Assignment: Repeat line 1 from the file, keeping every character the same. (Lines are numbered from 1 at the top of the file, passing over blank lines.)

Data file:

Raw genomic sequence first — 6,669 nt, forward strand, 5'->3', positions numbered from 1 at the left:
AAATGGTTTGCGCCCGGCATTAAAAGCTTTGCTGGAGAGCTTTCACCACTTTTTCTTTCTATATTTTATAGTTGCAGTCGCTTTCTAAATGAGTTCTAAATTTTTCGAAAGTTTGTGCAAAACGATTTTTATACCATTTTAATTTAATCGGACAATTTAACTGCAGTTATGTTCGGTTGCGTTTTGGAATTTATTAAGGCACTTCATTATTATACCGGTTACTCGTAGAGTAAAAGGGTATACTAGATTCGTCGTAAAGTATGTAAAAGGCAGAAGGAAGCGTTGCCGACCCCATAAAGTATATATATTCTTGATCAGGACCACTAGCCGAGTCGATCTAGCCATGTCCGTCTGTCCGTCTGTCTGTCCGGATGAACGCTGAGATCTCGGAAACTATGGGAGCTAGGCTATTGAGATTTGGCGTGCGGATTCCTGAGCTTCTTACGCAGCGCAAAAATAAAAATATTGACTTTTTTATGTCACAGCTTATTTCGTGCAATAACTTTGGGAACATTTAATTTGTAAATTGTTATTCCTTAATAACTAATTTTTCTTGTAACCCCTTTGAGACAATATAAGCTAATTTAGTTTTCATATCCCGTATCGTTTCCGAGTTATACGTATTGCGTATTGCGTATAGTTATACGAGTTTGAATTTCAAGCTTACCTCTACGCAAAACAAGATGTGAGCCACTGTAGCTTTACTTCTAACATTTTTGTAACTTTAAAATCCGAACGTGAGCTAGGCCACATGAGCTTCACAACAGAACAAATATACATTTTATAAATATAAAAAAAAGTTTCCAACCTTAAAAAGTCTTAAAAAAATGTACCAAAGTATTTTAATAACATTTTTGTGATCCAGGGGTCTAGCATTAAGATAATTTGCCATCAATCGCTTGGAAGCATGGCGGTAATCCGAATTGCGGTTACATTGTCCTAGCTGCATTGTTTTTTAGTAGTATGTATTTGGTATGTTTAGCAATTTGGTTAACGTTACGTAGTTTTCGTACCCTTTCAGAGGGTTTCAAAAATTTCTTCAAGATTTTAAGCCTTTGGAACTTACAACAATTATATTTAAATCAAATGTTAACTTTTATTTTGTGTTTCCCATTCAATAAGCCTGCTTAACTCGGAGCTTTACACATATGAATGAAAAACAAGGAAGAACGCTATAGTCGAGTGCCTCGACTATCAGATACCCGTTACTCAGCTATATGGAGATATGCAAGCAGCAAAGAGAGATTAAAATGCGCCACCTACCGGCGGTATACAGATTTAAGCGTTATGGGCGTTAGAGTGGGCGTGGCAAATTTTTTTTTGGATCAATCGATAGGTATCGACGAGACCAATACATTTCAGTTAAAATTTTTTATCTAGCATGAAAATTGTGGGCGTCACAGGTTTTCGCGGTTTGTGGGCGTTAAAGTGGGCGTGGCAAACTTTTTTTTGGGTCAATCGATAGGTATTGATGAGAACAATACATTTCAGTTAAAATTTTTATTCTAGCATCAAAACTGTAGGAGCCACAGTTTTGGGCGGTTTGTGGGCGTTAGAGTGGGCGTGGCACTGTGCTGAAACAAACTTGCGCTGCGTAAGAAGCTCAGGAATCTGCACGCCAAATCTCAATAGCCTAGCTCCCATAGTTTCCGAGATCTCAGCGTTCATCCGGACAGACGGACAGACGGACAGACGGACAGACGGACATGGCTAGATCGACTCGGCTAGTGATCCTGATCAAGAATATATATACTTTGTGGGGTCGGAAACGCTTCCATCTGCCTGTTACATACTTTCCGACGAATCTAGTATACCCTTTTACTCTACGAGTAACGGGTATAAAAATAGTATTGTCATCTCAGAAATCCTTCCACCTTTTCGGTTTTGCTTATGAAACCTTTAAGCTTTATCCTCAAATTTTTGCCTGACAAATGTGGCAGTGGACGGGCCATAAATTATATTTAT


Raw genomic sequence first — 6,669 nt, forward strand, 5'->3', positions numbered from 1 at the left: